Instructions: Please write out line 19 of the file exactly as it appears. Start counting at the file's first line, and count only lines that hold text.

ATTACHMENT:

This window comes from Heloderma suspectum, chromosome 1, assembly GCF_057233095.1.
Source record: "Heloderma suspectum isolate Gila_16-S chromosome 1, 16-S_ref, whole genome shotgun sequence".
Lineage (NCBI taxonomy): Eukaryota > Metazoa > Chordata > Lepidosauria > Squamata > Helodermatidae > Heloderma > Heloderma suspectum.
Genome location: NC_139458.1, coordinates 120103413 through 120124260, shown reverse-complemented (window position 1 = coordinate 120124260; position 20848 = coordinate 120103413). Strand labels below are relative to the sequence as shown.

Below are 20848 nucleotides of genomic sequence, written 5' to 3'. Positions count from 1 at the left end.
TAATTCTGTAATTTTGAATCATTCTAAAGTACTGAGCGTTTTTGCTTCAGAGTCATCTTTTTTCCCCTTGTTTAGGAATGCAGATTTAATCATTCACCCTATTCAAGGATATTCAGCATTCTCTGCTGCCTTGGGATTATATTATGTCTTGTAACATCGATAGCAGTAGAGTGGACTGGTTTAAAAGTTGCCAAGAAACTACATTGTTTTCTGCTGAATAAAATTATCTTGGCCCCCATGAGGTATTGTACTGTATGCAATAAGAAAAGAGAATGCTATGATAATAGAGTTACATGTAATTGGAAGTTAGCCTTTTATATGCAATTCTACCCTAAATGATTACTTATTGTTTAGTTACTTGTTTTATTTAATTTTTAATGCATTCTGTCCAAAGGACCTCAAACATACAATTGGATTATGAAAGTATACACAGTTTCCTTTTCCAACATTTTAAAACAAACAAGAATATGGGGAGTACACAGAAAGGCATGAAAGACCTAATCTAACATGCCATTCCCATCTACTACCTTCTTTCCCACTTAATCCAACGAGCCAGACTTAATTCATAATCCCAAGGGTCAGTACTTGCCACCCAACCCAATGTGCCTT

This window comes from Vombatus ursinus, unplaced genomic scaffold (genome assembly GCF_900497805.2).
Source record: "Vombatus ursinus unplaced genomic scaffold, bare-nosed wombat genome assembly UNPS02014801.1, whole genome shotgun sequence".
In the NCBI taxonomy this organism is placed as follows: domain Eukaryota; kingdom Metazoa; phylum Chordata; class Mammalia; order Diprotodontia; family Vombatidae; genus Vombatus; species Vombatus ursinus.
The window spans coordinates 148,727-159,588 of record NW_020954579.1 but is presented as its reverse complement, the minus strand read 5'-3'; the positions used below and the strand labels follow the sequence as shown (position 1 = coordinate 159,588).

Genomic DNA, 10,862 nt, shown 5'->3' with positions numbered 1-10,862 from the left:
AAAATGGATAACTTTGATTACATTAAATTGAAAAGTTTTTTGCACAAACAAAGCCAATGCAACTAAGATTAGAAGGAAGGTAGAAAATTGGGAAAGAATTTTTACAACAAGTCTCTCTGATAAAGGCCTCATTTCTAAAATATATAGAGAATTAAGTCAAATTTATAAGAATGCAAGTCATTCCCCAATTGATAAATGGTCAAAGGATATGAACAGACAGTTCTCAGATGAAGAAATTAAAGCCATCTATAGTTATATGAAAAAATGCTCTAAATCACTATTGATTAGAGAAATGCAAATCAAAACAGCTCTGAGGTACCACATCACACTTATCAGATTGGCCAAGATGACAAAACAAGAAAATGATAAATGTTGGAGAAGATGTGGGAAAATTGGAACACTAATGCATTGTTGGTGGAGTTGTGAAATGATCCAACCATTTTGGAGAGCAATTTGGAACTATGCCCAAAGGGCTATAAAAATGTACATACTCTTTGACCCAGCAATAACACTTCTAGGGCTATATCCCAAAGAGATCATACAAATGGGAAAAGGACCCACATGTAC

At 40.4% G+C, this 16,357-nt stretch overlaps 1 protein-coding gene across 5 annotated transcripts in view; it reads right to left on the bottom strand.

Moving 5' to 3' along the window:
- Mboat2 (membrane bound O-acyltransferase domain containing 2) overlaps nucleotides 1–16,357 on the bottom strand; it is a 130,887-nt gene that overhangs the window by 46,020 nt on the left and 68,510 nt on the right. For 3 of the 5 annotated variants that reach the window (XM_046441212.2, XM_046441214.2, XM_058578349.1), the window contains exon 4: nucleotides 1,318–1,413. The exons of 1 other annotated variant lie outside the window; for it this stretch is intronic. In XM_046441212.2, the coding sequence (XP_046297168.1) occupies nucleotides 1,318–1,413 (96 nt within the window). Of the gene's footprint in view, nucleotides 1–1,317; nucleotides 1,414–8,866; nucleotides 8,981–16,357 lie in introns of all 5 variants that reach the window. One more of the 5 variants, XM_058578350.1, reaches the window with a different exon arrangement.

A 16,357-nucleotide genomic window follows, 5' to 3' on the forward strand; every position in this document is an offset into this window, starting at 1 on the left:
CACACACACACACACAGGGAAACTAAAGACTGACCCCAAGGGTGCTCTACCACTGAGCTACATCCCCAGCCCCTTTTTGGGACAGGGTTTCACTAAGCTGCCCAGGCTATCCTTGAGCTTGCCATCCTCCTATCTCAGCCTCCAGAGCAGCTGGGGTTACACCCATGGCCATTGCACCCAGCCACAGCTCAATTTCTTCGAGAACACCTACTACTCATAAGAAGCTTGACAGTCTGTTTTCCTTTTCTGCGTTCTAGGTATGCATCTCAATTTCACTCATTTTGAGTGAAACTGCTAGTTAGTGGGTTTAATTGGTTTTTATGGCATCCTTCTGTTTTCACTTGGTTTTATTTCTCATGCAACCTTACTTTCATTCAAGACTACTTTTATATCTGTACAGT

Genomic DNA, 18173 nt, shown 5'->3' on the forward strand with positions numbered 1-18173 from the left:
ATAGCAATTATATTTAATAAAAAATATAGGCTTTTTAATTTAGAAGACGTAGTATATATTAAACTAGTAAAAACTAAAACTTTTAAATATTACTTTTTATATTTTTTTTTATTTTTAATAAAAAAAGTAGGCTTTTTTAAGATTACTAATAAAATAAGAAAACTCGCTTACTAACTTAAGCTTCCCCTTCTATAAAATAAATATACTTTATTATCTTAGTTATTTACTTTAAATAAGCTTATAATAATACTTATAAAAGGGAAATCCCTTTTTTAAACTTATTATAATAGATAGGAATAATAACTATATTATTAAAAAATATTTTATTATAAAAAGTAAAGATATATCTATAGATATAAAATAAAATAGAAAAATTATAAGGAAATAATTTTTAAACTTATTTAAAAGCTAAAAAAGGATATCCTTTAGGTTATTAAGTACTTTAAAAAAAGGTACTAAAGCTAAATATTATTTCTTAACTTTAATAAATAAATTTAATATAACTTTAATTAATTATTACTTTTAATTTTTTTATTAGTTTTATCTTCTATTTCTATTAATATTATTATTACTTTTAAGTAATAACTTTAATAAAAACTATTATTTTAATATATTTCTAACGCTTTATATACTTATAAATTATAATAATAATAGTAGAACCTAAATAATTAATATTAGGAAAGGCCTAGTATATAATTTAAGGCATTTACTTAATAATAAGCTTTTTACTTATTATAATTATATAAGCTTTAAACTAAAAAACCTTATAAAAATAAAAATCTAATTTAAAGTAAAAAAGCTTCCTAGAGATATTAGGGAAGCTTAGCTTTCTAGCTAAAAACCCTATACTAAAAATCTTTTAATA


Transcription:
ATAGCAATTATATTTAATAAAAAATATAGGCTTTTTAATTTAGAAGACGTAGTATATATTAAACTAGTAAAAACTAAAACTTTTAAATATTACTTTTTATATTTTTTTTTATTTTTAATAAAAAAAGTAGGCTTTTTTAAGATTACTAATAAAATAAGAAAACTCGCTTACTAACTTAAGCTTCCCCTTCTATAAAATAAATATACTTTATTATCTTAGTTATTTACTTTAAATAAGCTTATAATAATACTTATAAAAGGGAAATCCCTTTTTTAAACTTATTATAATAGATAGGAATAATAACTATATTATTAAAAAATATTTTATTATAAAAAGTAAAGATATATCTATAGATATAAAATAAAATAGAAAAATTATAAGGAAATAATTTTTAAACTTATTTAAAAGCTAAAAAAGGATATCCTTTAGGTTATTAAGTACTTTAAAAAAAGGTACTAAAGCTAAATATTATTTCTTAACTTTAATAAATAAATTTAATATAACTTTAATTAATTATTACTTTTAATTTTTTTATTAGTTTTATCTTCTATTTCTATTAATATTATTATTACTTTTAAGTAATAACTTTAATAAAAACTATTATTTTAATATATTTCTAACGCTTTATATACTTATAAATTATAATAATAATAGTAGAACCTAAATAATTAATATTAGGAAAGGCCTAGTATATAATTTAAGGCATTTACTTAATAATAAGCTTTTTACTTATTATAATTATATAAGCTTTAAACTAAAAAACCTTATAAAAATAAAAATCTAATTTAAAGTAAAAAAGCTTCCTAGAGATATTAGGGAAGCTTAGCTTTCTAGCTAAAAACCCTATACTAAAAATCTTTTAATA